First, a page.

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Technology Gives Multi-Site Worship a Personal Touch
Posted on Friday, June 17, 2016
Technology Gives Multi-Site Worship a Personal Touch

The Meeting House Church is all about options. Based out of Carlisle, Pennsylvania, the church not only features different types of sermons to satisfy a diverse group of congregants, but services multiple locations as well.

It all started when the church moved into its current flagship Carlisle location in 1985. Ever since, the church has been growing—and outgrowing its venue. To accommodate everyone, the church started streaming live sermons from the sanctuary to a multi-purpose auditorium on the lower level in the early 2000s. This allowed the church to include more congregants every Sunday.

“Initially people weren’t too open to the idea. They thought, ‘There’s no way that I’m going to be able to go to church and sit and watch a video and get anything out of it,’” said Scott Hallman, executive pastor at The Meeting House. “It didn’t take too long for some people to actually get to the point where they were saying, ‘You know what? I like the video better. I can see better, and I actually prefer it.’”

In fact, people loved it so much, the church continued to grow even more. In 2007, both rooms were bursting at the seams, so they added a 650-seat auditorium. Then in 2015, a second campus was opened in Dillsburg, about 10 miles away.

Spire AVL set up cameras to capture the action in the Carlisle location, as well as a brand-new projector. Digital Projection’s HIGHlite Laser Projector was brought in to be paired with the biggest of three screens in the Carlisle auditorium. “The previous projector was a 14,000-lumen projector and we replaced it with an 11,000-lumen projector,” said Tyler Hoffman, owner and design principal at Spire AVL. “Because there is no light projected to represent black, the contrast is very high, therefore allowing the human eye to focus on whatever is being projected and not on kind of that black light that surrounds people in a video frame. So it allowed us to go down to 11,000-lumens, yet perceivably gain intensity. So it looks far brighter than the 14k ever did.”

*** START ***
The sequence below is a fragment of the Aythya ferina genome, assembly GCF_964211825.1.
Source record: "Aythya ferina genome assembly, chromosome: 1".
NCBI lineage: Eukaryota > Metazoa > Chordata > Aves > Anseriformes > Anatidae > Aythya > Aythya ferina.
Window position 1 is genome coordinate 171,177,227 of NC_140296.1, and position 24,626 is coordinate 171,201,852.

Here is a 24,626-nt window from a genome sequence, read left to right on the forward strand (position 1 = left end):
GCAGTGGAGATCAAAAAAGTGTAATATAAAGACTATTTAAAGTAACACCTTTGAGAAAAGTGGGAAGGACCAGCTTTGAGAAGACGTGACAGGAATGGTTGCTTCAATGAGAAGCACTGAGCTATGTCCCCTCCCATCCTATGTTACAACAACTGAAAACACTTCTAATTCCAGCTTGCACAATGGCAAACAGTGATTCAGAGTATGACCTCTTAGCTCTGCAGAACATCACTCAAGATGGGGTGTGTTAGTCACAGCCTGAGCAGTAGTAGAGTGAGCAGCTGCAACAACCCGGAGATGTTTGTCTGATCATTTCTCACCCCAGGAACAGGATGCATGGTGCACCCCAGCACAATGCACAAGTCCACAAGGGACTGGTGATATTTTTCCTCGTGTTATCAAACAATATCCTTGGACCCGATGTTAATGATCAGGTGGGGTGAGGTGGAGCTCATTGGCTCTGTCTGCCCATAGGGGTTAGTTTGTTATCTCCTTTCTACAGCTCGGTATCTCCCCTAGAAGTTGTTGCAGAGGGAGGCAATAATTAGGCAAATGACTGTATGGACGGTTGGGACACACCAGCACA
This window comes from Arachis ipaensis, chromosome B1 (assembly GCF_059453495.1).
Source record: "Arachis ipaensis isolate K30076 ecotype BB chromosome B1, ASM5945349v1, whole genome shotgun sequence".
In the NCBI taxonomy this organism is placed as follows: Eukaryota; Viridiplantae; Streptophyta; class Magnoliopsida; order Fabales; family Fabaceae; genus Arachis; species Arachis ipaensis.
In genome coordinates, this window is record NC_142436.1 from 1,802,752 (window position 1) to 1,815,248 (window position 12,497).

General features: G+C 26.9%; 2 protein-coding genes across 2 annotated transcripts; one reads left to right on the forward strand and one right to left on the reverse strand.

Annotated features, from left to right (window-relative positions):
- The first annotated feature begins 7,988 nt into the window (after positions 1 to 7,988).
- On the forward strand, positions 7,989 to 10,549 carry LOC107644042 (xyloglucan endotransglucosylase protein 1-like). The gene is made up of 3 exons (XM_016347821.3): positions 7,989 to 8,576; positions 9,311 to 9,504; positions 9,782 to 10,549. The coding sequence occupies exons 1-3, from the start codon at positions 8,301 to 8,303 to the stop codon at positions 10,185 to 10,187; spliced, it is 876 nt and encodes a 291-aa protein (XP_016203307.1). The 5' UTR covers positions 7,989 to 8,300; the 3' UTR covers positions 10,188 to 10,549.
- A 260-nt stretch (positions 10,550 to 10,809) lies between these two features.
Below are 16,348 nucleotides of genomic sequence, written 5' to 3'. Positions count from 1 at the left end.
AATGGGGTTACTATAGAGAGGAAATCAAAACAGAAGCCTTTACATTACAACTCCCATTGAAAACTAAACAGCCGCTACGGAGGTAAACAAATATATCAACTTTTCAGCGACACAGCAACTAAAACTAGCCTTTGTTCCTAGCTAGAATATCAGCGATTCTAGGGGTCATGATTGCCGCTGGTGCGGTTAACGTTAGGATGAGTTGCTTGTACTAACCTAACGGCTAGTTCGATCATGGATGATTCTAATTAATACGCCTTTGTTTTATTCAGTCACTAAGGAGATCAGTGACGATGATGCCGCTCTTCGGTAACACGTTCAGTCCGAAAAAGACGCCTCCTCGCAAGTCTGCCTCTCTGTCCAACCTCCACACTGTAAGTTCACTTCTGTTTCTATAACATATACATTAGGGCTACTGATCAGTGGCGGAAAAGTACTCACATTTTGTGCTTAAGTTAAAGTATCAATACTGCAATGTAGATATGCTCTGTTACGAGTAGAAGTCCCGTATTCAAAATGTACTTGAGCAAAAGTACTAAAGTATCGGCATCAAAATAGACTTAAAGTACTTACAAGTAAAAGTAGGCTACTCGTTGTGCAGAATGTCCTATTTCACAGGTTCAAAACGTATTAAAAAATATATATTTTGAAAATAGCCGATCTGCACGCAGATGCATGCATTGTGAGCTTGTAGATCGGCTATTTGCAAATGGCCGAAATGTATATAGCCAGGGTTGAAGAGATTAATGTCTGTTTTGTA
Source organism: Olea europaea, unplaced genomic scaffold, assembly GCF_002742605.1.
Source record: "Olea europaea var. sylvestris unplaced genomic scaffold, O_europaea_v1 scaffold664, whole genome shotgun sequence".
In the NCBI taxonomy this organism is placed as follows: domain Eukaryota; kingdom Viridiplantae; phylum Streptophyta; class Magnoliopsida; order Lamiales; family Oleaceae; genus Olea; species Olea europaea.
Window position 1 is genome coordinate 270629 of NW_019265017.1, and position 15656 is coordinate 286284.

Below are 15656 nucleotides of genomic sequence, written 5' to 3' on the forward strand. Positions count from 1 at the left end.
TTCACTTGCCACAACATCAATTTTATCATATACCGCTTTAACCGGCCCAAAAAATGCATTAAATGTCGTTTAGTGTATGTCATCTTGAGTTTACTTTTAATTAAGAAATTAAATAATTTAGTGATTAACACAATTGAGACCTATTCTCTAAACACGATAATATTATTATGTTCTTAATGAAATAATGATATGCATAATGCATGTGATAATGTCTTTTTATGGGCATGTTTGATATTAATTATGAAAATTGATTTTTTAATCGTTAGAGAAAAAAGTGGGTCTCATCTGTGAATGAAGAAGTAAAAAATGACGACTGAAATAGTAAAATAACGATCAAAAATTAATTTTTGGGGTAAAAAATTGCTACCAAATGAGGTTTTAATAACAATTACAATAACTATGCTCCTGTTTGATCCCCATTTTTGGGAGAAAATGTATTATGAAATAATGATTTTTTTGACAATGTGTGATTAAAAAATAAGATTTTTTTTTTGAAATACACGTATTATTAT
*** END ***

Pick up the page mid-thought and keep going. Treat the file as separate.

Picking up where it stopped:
Despite different projectors and different locations, the two campuses are both part of The Meeting House Church. They are connected in name—as well as via technology.

To make that connection, Spire AVL installed cameras that can capture the Thursday night sermon, which is then broadcast to congregants in Dillsburg on Sunday mornings. The church calls that Thursday program a “Dialogue,” since it doesn’t have any music and includes a Q&A. Dillsburg congregants enjoy the recorded presentation on Sunday, which is broadcast to a large screen via DPI’s E-Vision 7500 projector. Two side screens show additional content using a pair of E-Vision 6500s.

We would like to thank Spire AVL for the use of images used in this case study.

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